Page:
Big In Japan, whose barcode-reading app ShopSavvy has been a major hit on smartphones, today announced it has picked up a pioneer in QR codes. The move could go a long way toward pushing QR codes, which have failed to gain much traction in the U.S.
Mobclix and Nielsen have inked a partnership aimed at providing detailed consumer information for advertisers looking to target their pitches to mobile users. The move will give marketers more confidence as they consider investing in a space where accurate data can be difficult to come by.
The iPad’s knockout touchscreen is prime advertising real estate, and mobile ad companies are already working to expand their solutions to support the device. And the iPad’s lack of Flash support will give the mobile players a substantial advantage over traditional online advertisers.
Crisp Wireless this morning unveiled a new technology that delivers ads that remain on screen as users scroll down through pages on the wireless web. While those ads may prove effective, they may also give users one more reason to avoid the mobile Internet.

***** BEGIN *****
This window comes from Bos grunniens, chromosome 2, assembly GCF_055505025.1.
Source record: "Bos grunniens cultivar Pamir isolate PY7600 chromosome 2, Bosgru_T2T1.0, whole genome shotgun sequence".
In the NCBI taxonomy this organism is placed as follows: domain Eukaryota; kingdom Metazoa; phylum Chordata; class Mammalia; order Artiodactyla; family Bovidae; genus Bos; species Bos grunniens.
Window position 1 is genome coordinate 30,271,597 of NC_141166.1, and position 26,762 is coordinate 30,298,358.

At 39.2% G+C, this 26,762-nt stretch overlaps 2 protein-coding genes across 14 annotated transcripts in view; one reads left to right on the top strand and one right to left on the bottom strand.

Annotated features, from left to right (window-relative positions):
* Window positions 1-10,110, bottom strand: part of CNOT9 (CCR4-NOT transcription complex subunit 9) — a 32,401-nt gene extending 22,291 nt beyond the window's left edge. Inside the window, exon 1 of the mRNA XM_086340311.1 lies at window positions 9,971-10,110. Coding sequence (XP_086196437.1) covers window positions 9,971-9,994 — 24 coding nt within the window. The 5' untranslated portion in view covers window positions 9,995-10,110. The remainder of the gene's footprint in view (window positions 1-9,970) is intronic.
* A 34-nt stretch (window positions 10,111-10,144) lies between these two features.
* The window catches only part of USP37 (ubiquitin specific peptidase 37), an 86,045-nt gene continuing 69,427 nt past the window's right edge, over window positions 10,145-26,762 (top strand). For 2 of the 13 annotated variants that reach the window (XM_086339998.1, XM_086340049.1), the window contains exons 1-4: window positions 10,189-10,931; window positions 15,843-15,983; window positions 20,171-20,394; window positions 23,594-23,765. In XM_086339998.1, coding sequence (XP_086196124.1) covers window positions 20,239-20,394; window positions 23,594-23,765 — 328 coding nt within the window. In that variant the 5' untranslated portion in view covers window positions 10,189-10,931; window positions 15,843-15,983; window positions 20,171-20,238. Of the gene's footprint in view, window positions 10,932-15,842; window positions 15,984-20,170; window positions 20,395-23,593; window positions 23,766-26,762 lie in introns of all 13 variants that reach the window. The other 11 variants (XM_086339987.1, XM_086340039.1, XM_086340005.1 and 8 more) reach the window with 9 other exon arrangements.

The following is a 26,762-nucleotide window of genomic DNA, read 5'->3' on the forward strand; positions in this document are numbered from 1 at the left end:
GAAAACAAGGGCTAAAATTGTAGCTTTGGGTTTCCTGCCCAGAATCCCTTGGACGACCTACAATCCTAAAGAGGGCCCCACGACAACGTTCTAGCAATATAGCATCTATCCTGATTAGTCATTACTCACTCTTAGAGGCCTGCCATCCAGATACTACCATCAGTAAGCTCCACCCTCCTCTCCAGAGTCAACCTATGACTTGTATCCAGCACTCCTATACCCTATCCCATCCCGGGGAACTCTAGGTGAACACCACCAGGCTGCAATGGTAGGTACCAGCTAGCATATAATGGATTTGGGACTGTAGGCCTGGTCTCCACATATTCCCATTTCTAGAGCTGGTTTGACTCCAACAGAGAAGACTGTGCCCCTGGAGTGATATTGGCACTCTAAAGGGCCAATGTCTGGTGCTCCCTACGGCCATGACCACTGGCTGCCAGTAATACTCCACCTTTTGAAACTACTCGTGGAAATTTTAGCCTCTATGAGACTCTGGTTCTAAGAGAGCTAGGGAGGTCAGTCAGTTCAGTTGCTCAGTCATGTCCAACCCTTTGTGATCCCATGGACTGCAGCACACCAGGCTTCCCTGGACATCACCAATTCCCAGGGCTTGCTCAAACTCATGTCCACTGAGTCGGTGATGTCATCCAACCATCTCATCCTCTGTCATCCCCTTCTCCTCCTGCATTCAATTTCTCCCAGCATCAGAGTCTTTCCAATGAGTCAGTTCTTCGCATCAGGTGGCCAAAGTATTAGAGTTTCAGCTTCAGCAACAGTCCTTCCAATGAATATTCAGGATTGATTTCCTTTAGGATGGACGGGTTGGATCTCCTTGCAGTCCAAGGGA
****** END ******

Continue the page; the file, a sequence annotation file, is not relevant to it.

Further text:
Mobile advertising is hot, thanks to surging smartphone sales, increased traffic on the mobile web and the explosion of mobile apps. So Google’s recent $750 million acquisition of AdMob is likely to spark another round of M&A activity in the space next year.
Google this week expanded its coupon service to mobile just in time for Black Friday, enabling U.S. consumers to access and redeem the discounts via their phones — an effort that could give the space a much-needed shove into the mainstream.
Text messages and banners on the mobile web are the most noticeable kinds of wireless ads, according to new research from Parks Associates, but mobile video and click-to-call campaigns draw the best response from consumers. Such contradictions underscore why advertisers need to use a variety of tools as they deploy their mobile campaigns. Read More about Choosing the Right Tool Is Key for Mobile Advertisers